Día de los Muertos (Day of the Dead): A Celebration of Life


Often misinterpreted as the Mexican version of Halloween, Día de los Muertos is anything but spooky or scary, let alone related to zombies or goblins. Others may confuse the holiday for a celebration of death. And while death plays an integral role in the celebration, the holiday itself is about honoring the lives of those who have passed, remembering all the good times spent together in life.


Día de los Muertos originated several thousand years ago with the Aztec, Toltec and other Nahua people. The celebration comes from the belief that mourning the dead is disrespectful. For these pre-Hispanic cultures, death was a natural phase in life’s journey. The dead were still family, kept alive in memory and spirit. But on Día de los Muertos, those spirits return to earth to come together once again with their loved ones.


Día de los Muertos spans across a two-day period: November 1 is considered Día de los Inocentes or Día de los Angelitos, a holiday to honor deceased children; adults who have passed away are remembered and honored on November 2, or Día de los Difuntos. Throughout these two days, spirits are guided home to enjoy offerings placed on crafted altars -each offering representative of something the deceased enjoyed in life.


Photo Credit: Michael Julian (Time Out Los Angeles)


However, it wasn’t until a few years ago that Día de Muertos became somewhat known in the United States. This is partly due to movies like 20th Century Fox’s The Book of Life and most recently, Disney’s COCO. Although Disney initially sought to trademark the phrase “Día de los Muertos,” the media company eventually made the right decision to conduct research, meet with subject matter experts, and engage a cast that was authentically culturally-relevant to its target audience. It goes without saying that the movie made money moves among the Latino community, but it also created awareness around the celebration among individuals from other ethnic backgrounds.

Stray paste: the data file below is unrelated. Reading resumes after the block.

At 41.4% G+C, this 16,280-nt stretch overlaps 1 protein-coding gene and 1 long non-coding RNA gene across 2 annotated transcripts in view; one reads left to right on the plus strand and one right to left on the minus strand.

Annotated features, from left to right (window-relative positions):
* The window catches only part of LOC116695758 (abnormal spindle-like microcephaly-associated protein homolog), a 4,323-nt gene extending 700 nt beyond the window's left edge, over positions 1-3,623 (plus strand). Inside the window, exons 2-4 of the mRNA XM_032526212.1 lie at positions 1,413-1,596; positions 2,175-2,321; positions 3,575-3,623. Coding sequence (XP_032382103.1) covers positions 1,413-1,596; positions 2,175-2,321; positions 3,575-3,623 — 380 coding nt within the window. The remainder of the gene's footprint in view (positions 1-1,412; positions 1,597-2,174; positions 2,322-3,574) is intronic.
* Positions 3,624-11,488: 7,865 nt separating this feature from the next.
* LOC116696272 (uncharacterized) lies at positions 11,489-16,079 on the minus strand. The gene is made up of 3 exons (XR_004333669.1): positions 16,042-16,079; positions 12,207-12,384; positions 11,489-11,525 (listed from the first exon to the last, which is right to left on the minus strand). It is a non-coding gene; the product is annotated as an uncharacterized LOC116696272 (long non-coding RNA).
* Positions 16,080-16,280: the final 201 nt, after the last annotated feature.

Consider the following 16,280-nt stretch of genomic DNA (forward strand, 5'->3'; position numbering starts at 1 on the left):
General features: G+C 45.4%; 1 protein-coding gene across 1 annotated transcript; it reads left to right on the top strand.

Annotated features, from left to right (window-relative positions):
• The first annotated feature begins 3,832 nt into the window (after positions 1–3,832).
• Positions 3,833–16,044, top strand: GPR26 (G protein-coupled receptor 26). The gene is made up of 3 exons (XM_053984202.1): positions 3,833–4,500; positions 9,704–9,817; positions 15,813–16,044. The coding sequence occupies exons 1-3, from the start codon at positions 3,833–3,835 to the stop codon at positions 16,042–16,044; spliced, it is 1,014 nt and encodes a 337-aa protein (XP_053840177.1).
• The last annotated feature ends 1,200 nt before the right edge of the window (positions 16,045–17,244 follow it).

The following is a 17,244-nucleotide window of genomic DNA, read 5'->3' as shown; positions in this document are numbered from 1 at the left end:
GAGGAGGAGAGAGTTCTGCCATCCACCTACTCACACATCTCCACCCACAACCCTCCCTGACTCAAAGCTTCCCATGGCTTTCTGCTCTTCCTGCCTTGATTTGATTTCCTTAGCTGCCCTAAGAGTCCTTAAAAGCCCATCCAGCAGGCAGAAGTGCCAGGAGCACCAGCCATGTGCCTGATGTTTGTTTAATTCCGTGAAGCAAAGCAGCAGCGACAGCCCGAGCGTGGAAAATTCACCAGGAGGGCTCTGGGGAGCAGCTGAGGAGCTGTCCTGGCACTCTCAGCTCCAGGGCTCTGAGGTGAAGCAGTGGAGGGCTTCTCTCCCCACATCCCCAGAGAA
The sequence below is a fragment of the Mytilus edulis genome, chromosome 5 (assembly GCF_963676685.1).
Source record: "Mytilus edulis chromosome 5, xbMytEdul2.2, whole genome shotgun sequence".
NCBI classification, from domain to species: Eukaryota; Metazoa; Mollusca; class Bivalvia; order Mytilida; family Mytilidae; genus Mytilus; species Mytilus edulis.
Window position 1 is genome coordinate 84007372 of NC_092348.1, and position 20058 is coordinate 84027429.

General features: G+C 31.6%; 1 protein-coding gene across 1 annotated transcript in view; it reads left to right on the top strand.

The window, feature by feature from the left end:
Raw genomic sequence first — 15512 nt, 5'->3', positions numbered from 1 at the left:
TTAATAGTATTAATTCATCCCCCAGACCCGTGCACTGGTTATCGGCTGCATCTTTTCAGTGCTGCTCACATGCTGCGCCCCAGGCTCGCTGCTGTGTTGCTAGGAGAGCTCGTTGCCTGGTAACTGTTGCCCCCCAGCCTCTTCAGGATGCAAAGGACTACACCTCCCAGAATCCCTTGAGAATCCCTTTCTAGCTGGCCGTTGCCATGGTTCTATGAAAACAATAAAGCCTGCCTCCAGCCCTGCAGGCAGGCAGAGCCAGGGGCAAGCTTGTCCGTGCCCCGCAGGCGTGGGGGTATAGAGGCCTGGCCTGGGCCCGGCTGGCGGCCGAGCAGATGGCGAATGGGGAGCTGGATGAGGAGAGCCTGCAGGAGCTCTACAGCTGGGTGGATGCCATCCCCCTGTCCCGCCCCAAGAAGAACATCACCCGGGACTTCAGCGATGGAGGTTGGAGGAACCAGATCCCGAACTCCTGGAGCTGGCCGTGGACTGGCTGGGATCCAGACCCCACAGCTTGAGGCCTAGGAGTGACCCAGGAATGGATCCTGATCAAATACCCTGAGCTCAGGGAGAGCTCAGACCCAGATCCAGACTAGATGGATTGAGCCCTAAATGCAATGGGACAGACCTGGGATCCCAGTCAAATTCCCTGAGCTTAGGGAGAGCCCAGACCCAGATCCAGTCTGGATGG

Photo Credit: Michael Julian (Time Out Los Angeles)


Even Spotify’s recent takeover of California’s Hollywood Forever Cemetery at the L.A. Day of the Dead Festival shows how this cultural tradition is taking over places across the United States. Most notable was Spotify’s sponsorship of a bridge dedicated to the late Jenni Rivera covered in the traditional Día de los Muertos flower, cempasuchil (marigold). Spotify will also feature Día de los Muertos playlists titled Calaveritas (skulls) dedicated to artists that have passed away.


As Día de los Muertos continues to spread far and wide, we also invite you to take part in the celebration in your own home. Whether it’s building an alter dedicated to your loved ones or watching a movie with your kids –we hope that you expand your horizon into learning more about this tradition held so closely to many Latinos’ hearts.


Daniela Chavez Lira is a Senior Account Executive at FCG.